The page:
Obama hails return of Honduras to democratic fold
WASHINGTON (Reuters) - President Barack Obama hailed President Porfirio Lobo of Honduras for his "strong commitment to democracy" on Wednesday, sealing the Central American nation's rehabilitation after a coup in 2009.
The meeting at the White House was billed as a discussion of economic and security issues and a chance for Obama to cite Lobo's leadership and Honduras' return to the Organization of American States (OAS) this year.
"What we've been seeing is a restoration of democratic practices and a commitment to reconciliation that gives us great hope," Obama told reporters as Lobo sat beside him in the Oval Office. "Of course much work remains to be done."
Obama said they would discuss how Washington can help to ensure human rights are observed in Honduras, spur development in the region and cooperation "in preventing the countries of Central America from being corrupted and overrun by the transnational drug trade."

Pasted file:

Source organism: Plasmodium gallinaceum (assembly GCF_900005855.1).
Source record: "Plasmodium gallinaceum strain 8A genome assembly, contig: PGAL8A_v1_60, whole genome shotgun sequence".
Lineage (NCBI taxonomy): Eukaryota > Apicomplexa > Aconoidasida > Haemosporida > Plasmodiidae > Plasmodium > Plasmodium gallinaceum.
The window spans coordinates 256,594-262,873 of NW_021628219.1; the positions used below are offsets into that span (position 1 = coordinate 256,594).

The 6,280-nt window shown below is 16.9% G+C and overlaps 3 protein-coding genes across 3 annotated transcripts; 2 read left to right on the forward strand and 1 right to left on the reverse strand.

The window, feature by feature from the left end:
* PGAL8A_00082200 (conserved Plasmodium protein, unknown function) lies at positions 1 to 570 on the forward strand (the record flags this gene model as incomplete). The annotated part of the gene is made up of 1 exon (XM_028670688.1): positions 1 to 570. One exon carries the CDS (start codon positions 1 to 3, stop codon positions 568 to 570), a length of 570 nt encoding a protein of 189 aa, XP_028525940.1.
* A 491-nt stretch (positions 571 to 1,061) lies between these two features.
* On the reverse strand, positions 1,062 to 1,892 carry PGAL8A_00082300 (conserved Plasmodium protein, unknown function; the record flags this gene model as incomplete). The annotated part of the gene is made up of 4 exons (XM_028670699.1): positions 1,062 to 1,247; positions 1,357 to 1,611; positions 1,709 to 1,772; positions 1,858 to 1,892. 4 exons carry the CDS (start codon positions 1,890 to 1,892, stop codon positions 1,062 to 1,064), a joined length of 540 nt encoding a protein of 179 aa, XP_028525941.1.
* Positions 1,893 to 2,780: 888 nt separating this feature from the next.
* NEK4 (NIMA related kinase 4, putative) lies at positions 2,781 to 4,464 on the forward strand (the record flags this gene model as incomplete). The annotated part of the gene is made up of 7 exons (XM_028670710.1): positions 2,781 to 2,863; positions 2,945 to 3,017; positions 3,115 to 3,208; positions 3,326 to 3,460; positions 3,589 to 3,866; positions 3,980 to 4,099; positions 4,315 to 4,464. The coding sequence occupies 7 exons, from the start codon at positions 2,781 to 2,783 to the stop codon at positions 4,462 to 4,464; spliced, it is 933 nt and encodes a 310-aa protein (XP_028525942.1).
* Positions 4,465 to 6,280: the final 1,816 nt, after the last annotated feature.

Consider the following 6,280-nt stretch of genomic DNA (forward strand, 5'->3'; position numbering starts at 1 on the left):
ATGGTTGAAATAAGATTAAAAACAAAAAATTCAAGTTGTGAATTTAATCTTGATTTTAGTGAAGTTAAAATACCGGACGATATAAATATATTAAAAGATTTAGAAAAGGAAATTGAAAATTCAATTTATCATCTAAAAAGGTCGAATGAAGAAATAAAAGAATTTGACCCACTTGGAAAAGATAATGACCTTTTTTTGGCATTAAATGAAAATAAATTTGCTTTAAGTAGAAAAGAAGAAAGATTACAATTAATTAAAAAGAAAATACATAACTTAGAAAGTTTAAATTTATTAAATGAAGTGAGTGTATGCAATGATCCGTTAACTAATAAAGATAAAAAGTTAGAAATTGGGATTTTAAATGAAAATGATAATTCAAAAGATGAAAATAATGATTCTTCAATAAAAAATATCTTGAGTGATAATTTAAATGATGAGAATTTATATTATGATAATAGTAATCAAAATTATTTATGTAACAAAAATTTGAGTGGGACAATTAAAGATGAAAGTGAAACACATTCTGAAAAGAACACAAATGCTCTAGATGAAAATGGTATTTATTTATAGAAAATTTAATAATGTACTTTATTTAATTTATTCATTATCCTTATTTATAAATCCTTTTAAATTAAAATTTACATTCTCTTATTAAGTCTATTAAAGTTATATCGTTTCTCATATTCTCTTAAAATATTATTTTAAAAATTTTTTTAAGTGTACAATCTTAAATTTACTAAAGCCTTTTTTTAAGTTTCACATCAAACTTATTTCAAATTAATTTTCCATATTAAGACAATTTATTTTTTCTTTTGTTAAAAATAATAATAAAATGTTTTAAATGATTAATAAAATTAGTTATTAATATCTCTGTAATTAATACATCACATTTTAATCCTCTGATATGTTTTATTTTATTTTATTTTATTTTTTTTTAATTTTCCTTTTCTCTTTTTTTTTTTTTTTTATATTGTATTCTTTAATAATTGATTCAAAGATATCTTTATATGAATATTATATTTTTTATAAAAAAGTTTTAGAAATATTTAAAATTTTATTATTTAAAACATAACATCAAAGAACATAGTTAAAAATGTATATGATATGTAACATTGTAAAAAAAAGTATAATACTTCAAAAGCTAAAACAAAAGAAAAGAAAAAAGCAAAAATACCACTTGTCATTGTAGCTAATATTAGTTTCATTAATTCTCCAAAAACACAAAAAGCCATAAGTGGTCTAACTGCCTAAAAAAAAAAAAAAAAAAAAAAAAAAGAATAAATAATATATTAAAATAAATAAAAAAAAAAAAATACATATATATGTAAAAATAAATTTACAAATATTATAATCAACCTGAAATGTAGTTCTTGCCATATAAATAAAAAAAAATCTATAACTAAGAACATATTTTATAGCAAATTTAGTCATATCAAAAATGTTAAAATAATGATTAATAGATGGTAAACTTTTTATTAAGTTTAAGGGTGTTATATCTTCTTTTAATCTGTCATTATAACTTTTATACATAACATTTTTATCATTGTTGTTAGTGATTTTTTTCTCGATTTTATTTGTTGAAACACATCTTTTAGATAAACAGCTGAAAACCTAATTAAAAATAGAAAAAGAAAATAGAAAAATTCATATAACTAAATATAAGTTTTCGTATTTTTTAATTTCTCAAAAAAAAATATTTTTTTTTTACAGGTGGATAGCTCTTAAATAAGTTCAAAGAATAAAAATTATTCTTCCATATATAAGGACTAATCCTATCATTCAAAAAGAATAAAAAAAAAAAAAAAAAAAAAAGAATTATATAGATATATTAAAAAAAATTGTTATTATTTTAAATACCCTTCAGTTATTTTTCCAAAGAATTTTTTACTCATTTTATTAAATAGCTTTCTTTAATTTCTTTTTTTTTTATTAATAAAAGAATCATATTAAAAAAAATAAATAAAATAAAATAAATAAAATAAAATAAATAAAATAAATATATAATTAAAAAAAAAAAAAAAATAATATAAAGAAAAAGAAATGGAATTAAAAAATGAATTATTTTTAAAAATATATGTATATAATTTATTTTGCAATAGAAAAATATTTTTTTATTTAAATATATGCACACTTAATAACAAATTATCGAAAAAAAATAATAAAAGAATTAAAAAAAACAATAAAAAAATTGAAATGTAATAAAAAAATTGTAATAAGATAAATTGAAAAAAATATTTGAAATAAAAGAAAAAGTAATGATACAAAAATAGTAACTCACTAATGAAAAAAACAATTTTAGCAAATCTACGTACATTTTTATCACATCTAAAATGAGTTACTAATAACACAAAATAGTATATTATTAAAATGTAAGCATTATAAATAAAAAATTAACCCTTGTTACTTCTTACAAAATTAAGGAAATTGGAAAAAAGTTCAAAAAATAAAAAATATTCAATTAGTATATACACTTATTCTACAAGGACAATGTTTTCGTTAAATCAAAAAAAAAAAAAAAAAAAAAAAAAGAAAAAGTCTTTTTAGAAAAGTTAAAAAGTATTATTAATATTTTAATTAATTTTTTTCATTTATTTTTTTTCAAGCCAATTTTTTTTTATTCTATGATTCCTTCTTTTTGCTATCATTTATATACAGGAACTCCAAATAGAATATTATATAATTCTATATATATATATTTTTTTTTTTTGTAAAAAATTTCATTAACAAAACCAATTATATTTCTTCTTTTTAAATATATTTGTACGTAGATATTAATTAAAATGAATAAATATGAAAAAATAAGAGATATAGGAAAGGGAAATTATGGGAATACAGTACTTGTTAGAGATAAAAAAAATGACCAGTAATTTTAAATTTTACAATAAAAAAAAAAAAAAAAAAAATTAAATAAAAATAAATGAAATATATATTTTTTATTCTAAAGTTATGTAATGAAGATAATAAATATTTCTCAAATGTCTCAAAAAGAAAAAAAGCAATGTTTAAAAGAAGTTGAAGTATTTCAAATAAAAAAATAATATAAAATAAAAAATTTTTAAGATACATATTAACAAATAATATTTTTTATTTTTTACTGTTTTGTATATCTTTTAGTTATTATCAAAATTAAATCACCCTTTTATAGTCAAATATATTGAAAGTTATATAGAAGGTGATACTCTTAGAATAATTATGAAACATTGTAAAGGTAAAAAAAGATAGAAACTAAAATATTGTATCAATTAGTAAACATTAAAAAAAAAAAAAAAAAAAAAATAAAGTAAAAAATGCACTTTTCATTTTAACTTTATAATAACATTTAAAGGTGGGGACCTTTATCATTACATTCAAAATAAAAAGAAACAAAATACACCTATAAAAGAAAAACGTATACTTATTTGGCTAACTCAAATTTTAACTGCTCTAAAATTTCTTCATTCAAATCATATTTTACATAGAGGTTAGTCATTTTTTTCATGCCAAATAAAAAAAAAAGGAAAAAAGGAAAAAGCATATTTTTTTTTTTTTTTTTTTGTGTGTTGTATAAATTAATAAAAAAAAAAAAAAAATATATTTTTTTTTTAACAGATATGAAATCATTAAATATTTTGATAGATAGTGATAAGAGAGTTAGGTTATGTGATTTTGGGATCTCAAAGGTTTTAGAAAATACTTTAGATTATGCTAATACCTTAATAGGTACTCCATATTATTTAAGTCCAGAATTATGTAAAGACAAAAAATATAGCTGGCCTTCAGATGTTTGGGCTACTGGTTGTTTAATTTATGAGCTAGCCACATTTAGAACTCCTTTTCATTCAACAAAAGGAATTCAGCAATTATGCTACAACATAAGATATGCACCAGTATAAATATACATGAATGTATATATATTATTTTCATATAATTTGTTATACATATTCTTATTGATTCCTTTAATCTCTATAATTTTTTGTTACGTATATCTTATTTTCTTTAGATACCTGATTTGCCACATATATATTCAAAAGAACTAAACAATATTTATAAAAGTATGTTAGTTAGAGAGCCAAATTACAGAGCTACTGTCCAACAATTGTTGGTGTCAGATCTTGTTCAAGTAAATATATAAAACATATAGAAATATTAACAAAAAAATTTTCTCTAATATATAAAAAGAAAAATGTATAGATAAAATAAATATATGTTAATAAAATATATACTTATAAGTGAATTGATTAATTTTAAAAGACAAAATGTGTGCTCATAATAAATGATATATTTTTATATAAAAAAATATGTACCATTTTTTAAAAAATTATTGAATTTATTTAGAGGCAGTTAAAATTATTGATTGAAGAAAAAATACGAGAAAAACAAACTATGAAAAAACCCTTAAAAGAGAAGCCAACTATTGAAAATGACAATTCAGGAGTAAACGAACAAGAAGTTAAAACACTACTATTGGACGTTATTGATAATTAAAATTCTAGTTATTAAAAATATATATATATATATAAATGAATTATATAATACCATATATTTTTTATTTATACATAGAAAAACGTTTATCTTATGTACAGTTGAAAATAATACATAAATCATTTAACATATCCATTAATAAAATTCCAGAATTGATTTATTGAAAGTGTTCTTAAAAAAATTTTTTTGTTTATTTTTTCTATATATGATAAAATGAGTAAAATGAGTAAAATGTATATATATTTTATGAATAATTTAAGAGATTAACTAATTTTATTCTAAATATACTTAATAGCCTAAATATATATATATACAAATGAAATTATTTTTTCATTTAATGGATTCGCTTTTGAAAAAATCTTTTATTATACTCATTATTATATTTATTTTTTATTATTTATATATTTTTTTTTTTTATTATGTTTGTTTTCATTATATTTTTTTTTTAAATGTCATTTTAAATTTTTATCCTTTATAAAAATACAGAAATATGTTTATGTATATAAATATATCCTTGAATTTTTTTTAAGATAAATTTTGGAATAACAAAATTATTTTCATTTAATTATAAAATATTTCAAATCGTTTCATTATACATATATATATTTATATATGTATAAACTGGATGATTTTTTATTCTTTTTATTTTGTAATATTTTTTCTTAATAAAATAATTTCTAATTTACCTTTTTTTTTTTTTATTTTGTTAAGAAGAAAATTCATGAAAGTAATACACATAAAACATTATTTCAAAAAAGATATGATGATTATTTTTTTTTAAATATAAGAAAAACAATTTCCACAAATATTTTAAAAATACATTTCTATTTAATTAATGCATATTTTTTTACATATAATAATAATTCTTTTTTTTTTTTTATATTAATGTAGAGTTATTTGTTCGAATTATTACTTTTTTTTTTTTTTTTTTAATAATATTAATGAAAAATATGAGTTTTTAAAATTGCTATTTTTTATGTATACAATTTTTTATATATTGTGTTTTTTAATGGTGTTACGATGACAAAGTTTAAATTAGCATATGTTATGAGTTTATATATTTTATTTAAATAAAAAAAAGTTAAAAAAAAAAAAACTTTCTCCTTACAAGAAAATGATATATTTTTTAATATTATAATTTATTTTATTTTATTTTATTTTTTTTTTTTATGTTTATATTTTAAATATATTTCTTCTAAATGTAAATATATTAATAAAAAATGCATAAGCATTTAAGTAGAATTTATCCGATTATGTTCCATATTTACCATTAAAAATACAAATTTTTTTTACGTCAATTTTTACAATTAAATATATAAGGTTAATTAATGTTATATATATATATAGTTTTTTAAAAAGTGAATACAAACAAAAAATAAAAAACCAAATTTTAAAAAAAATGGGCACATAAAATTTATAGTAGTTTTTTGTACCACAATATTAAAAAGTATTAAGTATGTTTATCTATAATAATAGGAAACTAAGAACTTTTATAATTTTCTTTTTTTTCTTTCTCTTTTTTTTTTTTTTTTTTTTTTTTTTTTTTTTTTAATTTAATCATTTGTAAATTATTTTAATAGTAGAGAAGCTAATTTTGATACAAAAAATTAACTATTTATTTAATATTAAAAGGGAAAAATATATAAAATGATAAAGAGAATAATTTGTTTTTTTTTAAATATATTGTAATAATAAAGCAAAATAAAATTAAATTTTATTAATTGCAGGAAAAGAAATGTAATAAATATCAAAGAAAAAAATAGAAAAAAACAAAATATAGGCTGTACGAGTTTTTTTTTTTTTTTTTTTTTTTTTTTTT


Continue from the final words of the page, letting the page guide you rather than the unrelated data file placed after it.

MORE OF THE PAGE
Honduras, a traditional U.S. ally, has become a violent entrepot for cartels trafficking cocaine and other drugs from South America to North America, making stability and security top priorities for the Lobo and Obama administrations.
Lobo, a conservative, took office as president of the impoverished country last year after elections held in the wake of a coup that ousted his leftist rival Manuel Zelaya in 2009.
Lobo thanked Obama for U.S. support now and during the crisis and said he had a "warm visit" on Tuesday to the Washington-based OAS.
"We have reaffirmed the road to democracy that we are on," Lobo said. "We will be opening even more spaces for our people to be able to express themselves."
Washington and other governments initially condemned the coup and the OAS -- which groups Latin American democratic nations, Canada and the United States -- expelled Honduras. It was readmitted in June and next holds elections in 2013.
Drug and street gangs have made Honduras one of the most violent countries in the world as a crackdown on narcotics cartels in Mexico pushes some of their operations south, overwhelming the region's governments and security forces.
(Editing by Todd Eastham)
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